Serena Makes History in Textbook Finish
Story by Valerie Jo Bradley
Photos by Margot Jordan
New York… Serena Williams became the reigning queen of the US Open as she made history on the 14thday of the tournament and joined an elite sorority of tennis players who’ve won the US Open women’s singles title for three consecutive years, when she slaughtered Denmark’s Caroline Wozniacki in two 6-3 and 6-3 straights. This latest in a long list of victories over the years marked her 18th Grand Slam singles championship which tied her with past winners Chris Evert and Martina Navratilova, who in celebration of the moment joined her on the court bearing a Tiffany & Co. 18 karat gold bracelet with an no. 18 engraved medallion dangling from it to go along with the gleaming Tiffany trophy and the $4 million check she received ($3 million winner’s purse and $1 million for finishing first in the Emirates Airline series in the run-up to the Open). If that wasn’t enough, she tied with Evert when she won her sixth singles title for the most wins in the Open era. “I could never have imagined that I would be mentioned with Chris Evert or with Martina Navratilova, because I was just a kid with a dream and racquet…living in Compton,” said the 32-year-old tennis wonder.
Williams was at the top of her game upon returning to her home country licking her wounds due to a series of disappointing eliminations earlier in the year at the Australian Open losing in the fourth round; at the French Open losing in the second; and at Wimbledon losing in the third. Despite the media pounding about her poor performance earlier in the year and questions about her age and desire, she came to the Open looking to erase those memories and perhaps the luck of the draw early on helped bolster her resolve to win and move on to the hallowed halls of tennis history. She won 14 perfect straight sets and was never extended deeper than 6-3 in any one set during the event. The stadium crowds hurled mammoth yells of encouragement during every round, which also had to mean something to Williams who probably remembers how that support was missing when two teenage black girls with heads full of braids strung with bouncing beads, Serena and her sister Venus, first entered the competition. Perhaps that is why after every round Williams effusively thanked the crowd for their support.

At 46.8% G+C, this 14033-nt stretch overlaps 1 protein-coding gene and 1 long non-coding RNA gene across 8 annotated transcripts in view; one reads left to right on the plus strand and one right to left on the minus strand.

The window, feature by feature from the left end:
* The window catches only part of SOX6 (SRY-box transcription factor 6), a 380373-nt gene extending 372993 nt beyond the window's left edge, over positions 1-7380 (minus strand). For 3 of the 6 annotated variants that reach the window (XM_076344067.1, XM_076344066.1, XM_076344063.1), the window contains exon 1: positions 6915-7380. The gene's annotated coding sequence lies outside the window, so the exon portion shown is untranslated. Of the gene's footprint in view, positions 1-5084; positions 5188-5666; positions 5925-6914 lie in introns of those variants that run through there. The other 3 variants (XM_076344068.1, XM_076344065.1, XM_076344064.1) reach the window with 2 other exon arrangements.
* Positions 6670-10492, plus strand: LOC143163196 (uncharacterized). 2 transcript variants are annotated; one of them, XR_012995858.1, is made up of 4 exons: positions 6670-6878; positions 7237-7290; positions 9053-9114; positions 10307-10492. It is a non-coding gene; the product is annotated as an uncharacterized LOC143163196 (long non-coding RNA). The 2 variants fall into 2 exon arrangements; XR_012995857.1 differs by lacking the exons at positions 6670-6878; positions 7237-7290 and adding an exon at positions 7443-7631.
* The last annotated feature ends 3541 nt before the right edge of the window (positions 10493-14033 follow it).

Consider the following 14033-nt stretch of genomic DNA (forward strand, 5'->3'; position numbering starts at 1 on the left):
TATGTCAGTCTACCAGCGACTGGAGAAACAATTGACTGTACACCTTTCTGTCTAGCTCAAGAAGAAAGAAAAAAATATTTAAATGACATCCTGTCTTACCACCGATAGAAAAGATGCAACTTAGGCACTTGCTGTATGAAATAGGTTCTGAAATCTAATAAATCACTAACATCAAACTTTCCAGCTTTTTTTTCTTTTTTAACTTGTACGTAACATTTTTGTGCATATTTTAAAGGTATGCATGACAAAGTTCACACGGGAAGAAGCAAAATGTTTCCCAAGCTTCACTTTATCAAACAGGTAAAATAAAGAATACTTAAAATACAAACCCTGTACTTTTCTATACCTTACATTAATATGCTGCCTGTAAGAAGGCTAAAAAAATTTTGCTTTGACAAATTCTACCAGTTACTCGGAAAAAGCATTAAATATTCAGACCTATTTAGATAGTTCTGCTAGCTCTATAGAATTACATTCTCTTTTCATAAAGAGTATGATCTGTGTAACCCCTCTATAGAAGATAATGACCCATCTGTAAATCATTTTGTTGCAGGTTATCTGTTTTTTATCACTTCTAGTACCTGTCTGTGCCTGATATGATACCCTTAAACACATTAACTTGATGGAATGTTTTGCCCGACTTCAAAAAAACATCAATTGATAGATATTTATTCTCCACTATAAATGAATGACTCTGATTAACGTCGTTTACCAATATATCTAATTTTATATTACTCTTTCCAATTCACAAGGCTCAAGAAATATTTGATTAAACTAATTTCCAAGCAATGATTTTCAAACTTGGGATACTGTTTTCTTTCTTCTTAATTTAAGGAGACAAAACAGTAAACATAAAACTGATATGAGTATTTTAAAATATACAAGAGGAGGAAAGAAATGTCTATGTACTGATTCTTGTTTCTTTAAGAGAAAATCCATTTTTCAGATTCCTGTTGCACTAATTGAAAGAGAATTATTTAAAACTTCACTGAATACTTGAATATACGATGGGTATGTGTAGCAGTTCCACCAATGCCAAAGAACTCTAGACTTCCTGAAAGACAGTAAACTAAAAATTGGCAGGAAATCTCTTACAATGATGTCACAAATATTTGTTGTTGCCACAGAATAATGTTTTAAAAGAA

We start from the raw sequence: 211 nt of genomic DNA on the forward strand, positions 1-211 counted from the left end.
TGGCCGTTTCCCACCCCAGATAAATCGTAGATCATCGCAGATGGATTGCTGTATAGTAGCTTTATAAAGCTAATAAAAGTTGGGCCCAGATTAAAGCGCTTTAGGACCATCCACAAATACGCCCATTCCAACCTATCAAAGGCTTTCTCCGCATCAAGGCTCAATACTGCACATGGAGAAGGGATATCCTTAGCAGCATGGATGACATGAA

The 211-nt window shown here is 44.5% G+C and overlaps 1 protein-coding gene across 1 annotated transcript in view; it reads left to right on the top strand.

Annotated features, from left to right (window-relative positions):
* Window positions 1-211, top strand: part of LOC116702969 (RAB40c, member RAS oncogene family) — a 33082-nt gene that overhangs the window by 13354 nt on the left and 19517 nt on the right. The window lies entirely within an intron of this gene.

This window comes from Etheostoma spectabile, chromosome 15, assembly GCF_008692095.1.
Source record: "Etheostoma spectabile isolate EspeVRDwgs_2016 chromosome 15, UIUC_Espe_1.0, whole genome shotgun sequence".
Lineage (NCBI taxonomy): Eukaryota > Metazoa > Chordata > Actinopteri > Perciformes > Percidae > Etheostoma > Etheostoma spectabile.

Gaining momentum and gathering more focus as the rounds increased, Williams, the oldest player in the draw at the quarterfinal level, dominated an overmatched Wozniacki during the champion-winning seventh round. The No. 11 seed, Wozniacki beat Williams once in nine career head-to-heads. The trend continued at the final match of the tournament as Woznacki fell behind the second set. Williams settled in and began to run one of women tennis’ expert baseliners from corner to corner. Wozniacki wore herself out running all over the court as Williams smashed ball after ball without barely moving much from the baseline. The volleys sometime reached the pitch of men’s matches, but usually ended with Wozniacki retuning to the net. Williams would allow her opponent just one non-ace winner before the last volley that landed out. Before you could exhale, Williams was lying flat on the court, crying tears of joy. Wozniacki later said, “When she’s on her game it’s not fun to play her.” The fierceness ended between the two who are good friends when the match ended. “We’re going to hang out tonight. I’m going to buy the drinks,” laughed Williams at the follow up press conference.